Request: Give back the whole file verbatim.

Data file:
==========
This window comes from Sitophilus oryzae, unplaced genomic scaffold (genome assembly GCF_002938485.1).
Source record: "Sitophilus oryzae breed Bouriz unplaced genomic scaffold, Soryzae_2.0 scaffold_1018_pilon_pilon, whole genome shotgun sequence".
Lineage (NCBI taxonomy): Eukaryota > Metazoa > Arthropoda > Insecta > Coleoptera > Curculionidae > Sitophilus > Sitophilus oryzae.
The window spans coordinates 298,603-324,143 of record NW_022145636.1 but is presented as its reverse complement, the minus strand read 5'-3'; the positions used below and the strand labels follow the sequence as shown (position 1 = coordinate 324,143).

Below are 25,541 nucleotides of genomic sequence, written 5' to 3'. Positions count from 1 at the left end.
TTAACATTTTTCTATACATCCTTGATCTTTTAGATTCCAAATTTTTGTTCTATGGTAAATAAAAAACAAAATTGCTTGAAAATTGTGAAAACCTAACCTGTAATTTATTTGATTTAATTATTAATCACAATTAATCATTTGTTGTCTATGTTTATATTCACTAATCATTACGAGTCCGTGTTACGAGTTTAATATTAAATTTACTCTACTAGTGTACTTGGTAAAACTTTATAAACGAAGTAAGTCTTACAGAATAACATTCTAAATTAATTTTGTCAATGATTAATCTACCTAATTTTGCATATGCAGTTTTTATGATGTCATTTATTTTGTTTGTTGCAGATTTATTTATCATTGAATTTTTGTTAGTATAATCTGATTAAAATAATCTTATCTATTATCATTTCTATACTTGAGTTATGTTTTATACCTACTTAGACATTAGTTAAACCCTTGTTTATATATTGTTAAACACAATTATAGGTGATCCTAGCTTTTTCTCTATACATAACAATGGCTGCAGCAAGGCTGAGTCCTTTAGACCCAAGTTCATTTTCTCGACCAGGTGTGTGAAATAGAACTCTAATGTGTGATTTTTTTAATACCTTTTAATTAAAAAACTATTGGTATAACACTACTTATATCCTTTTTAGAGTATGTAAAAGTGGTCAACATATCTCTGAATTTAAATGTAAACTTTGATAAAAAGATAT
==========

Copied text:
This window comes from Sitophilus oryzae, unplaced genomic scaffold (genome assembly GCF_002938485.1).
Source record: "Sitophilus oryzae breed Bouriz unplaced genomic scaffold, Soryzae_2.0 scaffold_1018_pilon_pilon, whole genome shotgun sequence".
Lineage (NCBI taxonomy): Eukaryota > Metazoa > Arthropoda > Insecta > Coleoptera > Curculionidae > Sitophilus > Sitophilus oryzae.
The window spans coordinates 298,603-324,143 of record NW_022145636.1 but is presented as its reverse complement, the minus strand read 5'-3'; the positions used below and the strand labels follow the sequence as shown (position 1 = coordinate 324,143).

Below are 25,541 nucleotides of genomic sequence, written 5' to 3'. Positions count from 1 at the left end.
TTAACATTTTTCTATACATCCTTGATCTTTTAGATTCCAAATTTTTGTTCTATGGTAAATAAAAAACAAAATTGCTTGAAAATTGTGAAAACCTAACCTGTAATTTATTTGATTTAATTATTAATCACAATTAATCATTTGTTGTCTATGTTTATATTCACTAATCATTACGAGTCCGTGTTACGAGTTTAATATTAAATTTACTCTACTAGTGTACTTGGTAAAACTTTATAAACGAAGTAAGTCTTACAGAATAACATTCTAAATTAATTTTGTCAATGATTAATCTACCTAATTTTGCATATGCAGTTTTTATGATGTCATTTATTTTGTTTGTTGCAGATTTATTTATCATTGAATTTTTGTTAGTATAATCTGATTAAAATAATCTTATCTATTATCATTTCTATACTTGAGTTATGTTTTATACCTACTTAGACATTAGTTAAACCCTTGTTTATATATTGTTAAACACAATTATAGGTGATCCTAGCTTTTTCTCTATACATAACAATGGCTGCAGCAAGGCTGAGTCCTTTAGACCCAAGTTCATTTTCTCGACCAGGTGTGTGAAATAGAACTCTAATGTGTGATTTTTTTAATACCTTTTAATTAAAAAACTATTGGTATAACACTACTTATATCCTTTTTAGAGTATGTAAAAGTGGTCAACATATCTCTGAATTTAAATGTAAACTTTGATAAAAAGATAT